Sort of a distaff "Oz" with more humor and fewer prisoners getting shanked, Netflix's latest original series "Orange Is the New Black" -- from "Weeds" writer Jenji Kohan -- proves to be a smart, solid, entertaining effort for the online streaming service. No wonder this drama with comedic moments has already been renewed for a second season to debut in 2014.
What differentiates "Orange" from HBO prison drama "Oz" is its point of view. "Oz" was a true ensemble, but "Orange" is a single-lead show as it follows Piper Chapman (Taylor Schilling) from life on the outside to incarceration at Litchfield, a fictional federal minimum security women's prison in upstate New York. The series is based on a memoir by author Piper Kerman about her own experience in Danbury Federal Correctional Institution in Connecticut after a money laundering conviction.
Viewers meet the fictional Piper with her fiance, Larry (Jason Biggs, "American Pie"), as she prepares to surrender herself for her conviction as part of an international drug smuggling ring.
Piper's sexuality has some fluidity to it and after college she fell in love with a woman, Alex (Laura Prepon, "That '70s Show"), whom she blames for her prison fate. But Alex didn't put a gun to Piper's head and force her to smuggle a suitcase full of drugs.
The series deals with Piper's past through flashbacks, which it also uses to great effect with all the characters Piper comes into contact with in prison. "Oz" did flashbacks to the crimes of its imprisoned characters, but "Orange" usually flashes back further, the better to build more fully realized, three-dimensional characters.
"Orange" is a strongly character-driven series. It introduces characters who seem one-dimensional at first, but then the show pulls back to reveal a more complicated set of influences. It's a little bit like "Lost" -- that show also used flashbacks to build its characters -- and it works exceptionally well in a prison setting.
Among the characters introduced in the first six episodes made available for review are enigmatic Miss Claudette (Michelle Hurst), bullying Red (Kate Mulgrew, "Star Trek: Voyager"), hilarious/crazy Crazy Eyes (Uzo Aduba) and recovering heroin addict Nicky (Natasha Lyonne).
If "Orange" has an Achilles' heel, it's the characters outside the bars. Pornstache (Pablo Schreiber), in particular, comes across like a caricature of a jerky, power-mad corrections officer. Even offsetting him with a sweet-faced C.O. (Matt McGorry) doesn't help; two caricature wrongs can't make a right.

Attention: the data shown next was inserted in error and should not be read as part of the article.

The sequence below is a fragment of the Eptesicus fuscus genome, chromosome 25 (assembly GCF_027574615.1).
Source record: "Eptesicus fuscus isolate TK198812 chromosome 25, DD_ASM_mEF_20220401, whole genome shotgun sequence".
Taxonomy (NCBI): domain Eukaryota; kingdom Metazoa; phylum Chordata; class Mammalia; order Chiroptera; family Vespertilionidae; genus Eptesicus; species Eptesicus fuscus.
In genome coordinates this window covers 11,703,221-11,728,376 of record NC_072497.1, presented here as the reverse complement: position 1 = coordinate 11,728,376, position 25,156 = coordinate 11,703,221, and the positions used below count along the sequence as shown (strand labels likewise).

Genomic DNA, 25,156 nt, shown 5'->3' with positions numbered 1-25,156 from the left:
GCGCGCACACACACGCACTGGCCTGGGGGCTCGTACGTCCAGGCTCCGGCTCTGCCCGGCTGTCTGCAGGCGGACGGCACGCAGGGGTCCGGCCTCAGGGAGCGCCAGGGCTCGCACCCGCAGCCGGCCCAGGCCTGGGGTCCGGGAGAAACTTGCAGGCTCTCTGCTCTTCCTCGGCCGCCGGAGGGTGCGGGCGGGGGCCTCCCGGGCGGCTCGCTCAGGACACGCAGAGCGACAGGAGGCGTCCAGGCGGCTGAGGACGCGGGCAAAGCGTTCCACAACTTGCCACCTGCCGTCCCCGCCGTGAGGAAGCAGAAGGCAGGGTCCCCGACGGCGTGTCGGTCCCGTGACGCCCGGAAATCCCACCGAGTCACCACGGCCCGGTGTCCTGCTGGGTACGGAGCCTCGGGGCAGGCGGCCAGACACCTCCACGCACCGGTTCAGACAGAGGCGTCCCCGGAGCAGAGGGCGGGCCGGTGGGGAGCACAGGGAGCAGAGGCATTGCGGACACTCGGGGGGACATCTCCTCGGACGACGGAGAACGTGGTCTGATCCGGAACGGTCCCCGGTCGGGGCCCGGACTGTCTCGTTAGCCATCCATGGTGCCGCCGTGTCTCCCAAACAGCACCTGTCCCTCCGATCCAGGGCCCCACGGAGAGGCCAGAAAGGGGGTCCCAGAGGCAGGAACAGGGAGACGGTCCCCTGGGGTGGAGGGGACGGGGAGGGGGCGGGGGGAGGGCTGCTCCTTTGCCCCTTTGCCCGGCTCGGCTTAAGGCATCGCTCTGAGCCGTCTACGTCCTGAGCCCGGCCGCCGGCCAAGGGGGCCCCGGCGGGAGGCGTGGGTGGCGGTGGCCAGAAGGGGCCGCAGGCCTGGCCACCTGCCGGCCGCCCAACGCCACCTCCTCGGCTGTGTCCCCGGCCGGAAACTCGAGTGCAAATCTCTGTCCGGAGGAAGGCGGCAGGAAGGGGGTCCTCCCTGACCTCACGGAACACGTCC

But the depiction of the close-to-retirement, semi-sympathetic counselor Sam Healy (Michael Harney) seems spot on.
"Orange" cribs (in a good way) from "Weeds," often building each episode to a shocking development that's left hanging to be resolved at the start of the next episode. It's a smart tactic Ms. Kohan uses to hook viewers in and keep them hooked.
The show's expansive cast does a terrific job making a viewer believe the truth of their characters. And no one on this show allows vanity to get in the way of looking like, say, a recovering junkie as Ms. Lyonne does.
Ms. Schilling makes an appealing, girl-next-door lead character, the kind viewers can instantly sympathize with.
But it's Ms. Mulgrew who's the true revelation as the powerful Russian prison cook. Her Red is the mother hen of Litchfield, and she rules the other prisoners with an iron grip. Six episodes into the 13-episode first season and it's apparent that she's one tough cookie, but Red is also a more layered character with some depth. Ms. Mulgrew is probably the show's best known star, but this character is so different from Capt. Janeway on "Star Trek: Voyager" that it's easy to buy her in this new role.
Viewers who appreciate their TV characters complicated will appreciate the opportunity to go behind bars for this comedic, dramatic slice of women-in-prison life.
TV writer Rob Owen: firstname.lastname@example.org or 412-263-2582. Follow RobOwenTV on Twitter or Facebook.